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THE good news for Team Puerto Rico is that its starting nine is
so potent it could put up numbers reminiscent of a slow-pitch
softball team's. The bad news for Team Puerto Rico is that its
pitching staff is so weak it, too, could put up numbers
reminiscent of a slow-pitch softball team's. At the plate,
Puerto Rico looks like a major league All-Star team--in fact,
there are eight former All-Stars in the lineup. The second
baseman is Roberto Alomar, whose glove gets him the job over
Baerga, the second-best second baseman in the world, who will
DH. The team is also stocked at catcher, with Rodriguez, Sandy
Alomar Jr. and Lopez. The defending AL batting champion,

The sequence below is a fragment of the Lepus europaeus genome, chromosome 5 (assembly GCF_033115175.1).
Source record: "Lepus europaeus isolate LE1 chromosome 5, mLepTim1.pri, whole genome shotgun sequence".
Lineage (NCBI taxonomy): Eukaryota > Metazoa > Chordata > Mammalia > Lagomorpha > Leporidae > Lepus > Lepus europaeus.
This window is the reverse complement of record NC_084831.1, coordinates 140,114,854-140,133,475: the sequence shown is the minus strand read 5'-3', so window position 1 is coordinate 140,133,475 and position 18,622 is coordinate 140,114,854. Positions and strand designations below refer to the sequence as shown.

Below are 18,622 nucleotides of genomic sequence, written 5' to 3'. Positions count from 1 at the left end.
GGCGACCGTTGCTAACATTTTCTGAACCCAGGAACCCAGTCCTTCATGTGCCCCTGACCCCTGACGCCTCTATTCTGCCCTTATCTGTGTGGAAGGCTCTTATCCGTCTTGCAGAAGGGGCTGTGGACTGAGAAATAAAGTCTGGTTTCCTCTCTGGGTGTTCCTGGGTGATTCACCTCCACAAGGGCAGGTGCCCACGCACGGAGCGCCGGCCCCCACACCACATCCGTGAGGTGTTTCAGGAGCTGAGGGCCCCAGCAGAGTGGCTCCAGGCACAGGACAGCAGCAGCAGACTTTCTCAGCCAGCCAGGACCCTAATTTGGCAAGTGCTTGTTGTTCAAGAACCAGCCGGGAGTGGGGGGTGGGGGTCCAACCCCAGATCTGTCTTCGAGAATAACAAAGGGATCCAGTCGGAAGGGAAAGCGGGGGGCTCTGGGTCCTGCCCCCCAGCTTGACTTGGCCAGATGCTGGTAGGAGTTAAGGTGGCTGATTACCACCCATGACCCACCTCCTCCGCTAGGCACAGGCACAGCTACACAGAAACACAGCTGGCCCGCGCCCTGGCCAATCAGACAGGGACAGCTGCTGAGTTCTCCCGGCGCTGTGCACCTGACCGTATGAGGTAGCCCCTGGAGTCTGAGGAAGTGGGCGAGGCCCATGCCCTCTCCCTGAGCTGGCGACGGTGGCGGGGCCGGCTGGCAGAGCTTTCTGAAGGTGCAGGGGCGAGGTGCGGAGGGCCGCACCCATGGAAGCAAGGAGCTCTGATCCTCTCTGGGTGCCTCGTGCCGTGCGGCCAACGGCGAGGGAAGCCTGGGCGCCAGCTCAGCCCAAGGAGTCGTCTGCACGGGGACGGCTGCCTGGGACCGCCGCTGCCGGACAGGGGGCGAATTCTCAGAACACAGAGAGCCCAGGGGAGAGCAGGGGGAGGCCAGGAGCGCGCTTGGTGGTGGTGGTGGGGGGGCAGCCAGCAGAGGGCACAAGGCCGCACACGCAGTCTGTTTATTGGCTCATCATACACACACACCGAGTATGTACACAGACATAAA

Martinez, who was born in New York City but reared in Dorado,
Puerto Rico, is an obvious choice at third. Gonzalez, who
averaged 32.4 home runs over the last five seasons, and Munoz,
who hit .301 with 18 dingers in 1995, provide power; Williams
has quick feet and a quick bat--he hit .350 after the All-Star
break in 1995. On the hill, Hernandez can at times be an
effective closer (32 saves in '95), but he is erratic (he also
blew 10 save opportunities). Navarro is a credible No. 1
starter; Bones, who was an All-Star in 1994 but fell off to
10-12 with a 4.63 ERA last season, is a decent No. 2. Beyond
those two, though, the team would have to rely on Royals
farmhand Ralston, who pitched well in the Caribbean Series in
February but had a 3.56 ERA at Wichita in 1995. Where is Ed
Figueroa when you need him?


COLOR PHOTO: DAVID LIAM KYLEGonzalez (top left) and Sierra (top right) would provide plenty of pop, but only Hernandez could save Puerto Rico's dubious pitching. [Juan Gonzalez]

COLOR PHOTO: RONALD C. MODRA [See caption above--Ruben Sierra]

COLOR PHOTO: BOB ROSATO [See caption above--Roberto Hernandez]